Rather than get bogged down in the "Gates vs Jobs" discussion, maybe we should consider that they're both human beings, and one of them appears to need more than our critiques and criticisms at this time. I pray that Steve does find health; not for Apple's sake, but for Steve's.
  • It all depends . .

    on how realistic it is that he will come back. He is too important to the company. Suppose he starts picking up weight and returns to health? How would it be for Apple then if he has already quit and can't come back? How much chance there is that he will return is something we simply do not know - perhaps he is in a serious tailspin and is in denial about it or perhaps they can fix him - unless you can answer that question I don't see how you can tell him what to do.

    What he should do is tell all the facts about his condition - sometimes the simple truth is the best policy. It would be hard to fault Steve or Apple if they divulge everything and tell us they honestly don't know the future but are still hoping for the best. What a nice gesture that would be and a great way to set a new tone for the future of Apple. This would also quiet much of the speculation and criticism. Sadly, I suspect they would be more forthcoming if the situation wasn't dire. Perhaps the truth would send the stock into a very deep dive and they are hoping against hope this can be avoided.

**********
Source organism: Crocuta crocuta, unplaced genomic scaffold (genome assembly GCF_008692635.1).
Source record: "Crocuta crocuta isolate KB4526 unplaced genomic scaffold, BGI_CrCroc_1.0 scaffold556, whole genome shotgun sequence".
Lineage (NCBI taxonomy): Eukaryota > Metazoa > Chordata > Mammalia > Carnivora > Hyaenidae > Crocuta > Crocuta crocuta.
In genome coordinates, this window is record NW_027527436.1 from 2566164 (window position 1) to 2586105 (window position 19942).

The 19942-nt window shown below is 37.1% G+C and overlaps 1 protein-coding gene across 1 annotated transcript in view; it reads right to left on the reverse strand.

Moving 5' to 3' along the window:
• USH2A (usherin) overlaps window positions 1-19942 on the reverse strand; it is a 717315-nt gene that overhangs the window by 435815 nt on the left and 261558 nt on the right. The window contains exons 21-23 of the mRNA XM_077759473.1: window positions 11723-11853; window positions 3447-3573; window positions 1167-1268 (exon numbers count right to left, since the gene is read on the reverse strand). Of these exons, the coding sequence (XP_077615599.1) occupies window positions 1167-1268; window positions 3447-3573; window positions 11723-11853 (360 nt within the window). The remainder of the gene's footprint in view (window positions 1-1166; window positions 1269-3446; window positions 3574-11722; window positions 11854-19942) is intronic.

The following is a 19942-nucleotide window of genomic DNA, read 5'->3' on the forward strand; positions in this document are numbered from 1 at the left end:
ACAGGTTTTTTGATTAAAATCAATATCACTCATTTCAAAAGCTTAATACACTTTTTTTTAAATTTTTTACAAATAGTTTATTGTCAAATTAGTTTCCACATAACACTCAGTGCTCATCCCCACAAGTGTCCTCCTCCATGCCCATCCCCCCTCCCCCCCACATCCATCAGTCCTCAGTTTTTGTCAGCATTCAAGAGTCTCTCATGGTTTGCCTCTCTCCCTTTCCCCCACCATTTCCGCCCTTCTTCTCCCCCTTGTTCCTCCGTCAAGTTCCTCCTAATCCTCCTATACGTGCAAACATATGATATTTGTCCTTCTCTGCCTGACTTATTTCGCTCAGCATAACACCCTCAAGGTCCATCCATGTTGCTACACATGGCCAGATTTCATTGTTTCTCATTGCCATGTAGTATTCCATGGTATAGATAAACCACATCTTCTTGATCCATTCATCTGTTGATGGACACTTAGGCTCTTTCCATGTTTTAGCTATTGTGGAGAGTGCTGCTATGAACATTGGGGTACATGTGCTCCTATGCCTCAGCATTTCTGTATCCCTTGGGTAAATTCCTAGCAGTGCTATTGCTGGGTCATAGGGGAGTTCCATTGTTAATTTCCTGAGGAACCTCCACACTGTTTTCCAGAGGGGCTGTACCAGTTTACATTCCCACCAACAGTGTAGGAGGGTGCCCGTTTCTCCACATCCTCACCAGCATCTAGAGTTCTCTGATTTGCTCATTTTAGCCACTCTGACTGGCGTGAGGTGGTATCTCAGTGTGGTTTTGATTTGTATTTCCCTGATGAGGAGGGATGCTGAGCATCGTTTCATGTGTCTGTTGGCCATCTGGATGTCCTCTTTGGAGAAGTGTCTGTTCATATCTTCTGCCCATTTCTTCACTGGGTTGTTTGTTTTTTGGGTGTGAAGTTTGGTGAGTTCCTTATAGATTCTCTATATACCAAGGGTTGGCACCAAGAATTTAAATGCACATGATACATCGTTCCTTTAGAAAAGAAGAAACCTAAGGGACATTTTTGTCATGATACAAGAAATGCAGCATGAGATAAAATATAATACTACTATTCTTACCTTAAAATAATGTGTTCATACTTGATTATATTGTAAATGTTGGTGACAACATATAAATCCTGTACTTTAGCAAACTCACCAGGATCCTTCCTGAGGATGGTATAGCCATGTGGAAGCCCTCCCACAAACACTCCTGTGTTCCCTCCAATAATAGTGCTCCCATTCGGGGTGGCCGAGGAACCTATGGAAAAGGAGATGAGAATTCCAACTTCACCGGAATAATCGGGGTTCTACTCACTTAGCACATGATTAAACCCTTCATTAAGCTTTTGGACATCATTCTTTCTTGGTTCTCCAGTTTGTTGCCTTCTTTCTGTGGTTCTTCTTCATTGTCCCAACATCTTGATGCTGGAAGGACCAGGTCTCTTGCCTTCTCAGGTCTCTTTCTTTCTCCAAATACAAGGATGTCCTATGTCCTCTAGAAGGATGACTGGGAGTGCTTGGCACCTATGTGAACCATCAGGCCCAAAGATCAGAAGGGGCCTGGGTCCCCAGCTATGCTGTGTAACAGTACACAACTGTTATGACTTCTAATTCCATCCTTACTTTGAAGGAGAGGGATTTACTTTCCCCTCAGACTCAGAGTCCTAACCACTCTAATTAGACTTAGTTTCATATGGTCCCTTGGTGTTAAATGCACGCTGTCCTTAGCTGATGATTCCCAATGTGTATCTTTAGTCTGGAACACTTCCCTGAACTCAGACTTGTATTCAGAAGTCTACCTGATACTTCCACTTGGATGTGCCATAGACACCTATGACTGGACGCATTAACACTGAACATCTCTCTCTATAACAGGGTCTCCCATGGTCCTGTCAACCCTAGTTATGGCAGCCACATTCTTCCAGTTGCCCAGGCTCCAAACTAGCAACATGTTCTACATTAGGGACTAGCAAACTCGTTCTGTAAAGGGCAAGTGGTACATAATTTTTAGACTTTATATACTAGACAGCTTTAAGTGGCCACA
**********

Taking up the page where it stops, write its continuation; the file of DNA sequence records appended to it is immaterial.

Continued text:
• He's left & come back before... <nt>

  • I think

    Steve should be given a large latitude to exercise his health leave of absense option and I hope he has a speedy recovery.

    Apple is what keeps him alive, that spark he needs to be interested in life and all its possibilities.

    Health is your first wealth.
    • I agree

      Very well put!
  • RE: Steve Jobs: Call it a day.

    I think it's too early to call the game. If it were me, I'd probably come clean with the press and let the stocks land where they may. I'd say that I am going to take a six month sabbatical to see if I can get the medical problem sorted and if, at the end of 6 months, it hasn't gotten better, I will step down and act in an advisory capacity. In the meantime, I'd be lining up my ducks for succession in the background to hedge my bets.

    Of course, *I* don't run a multi-million dollar company that's always in the limelight soooo that's just my $.01.
    • Come on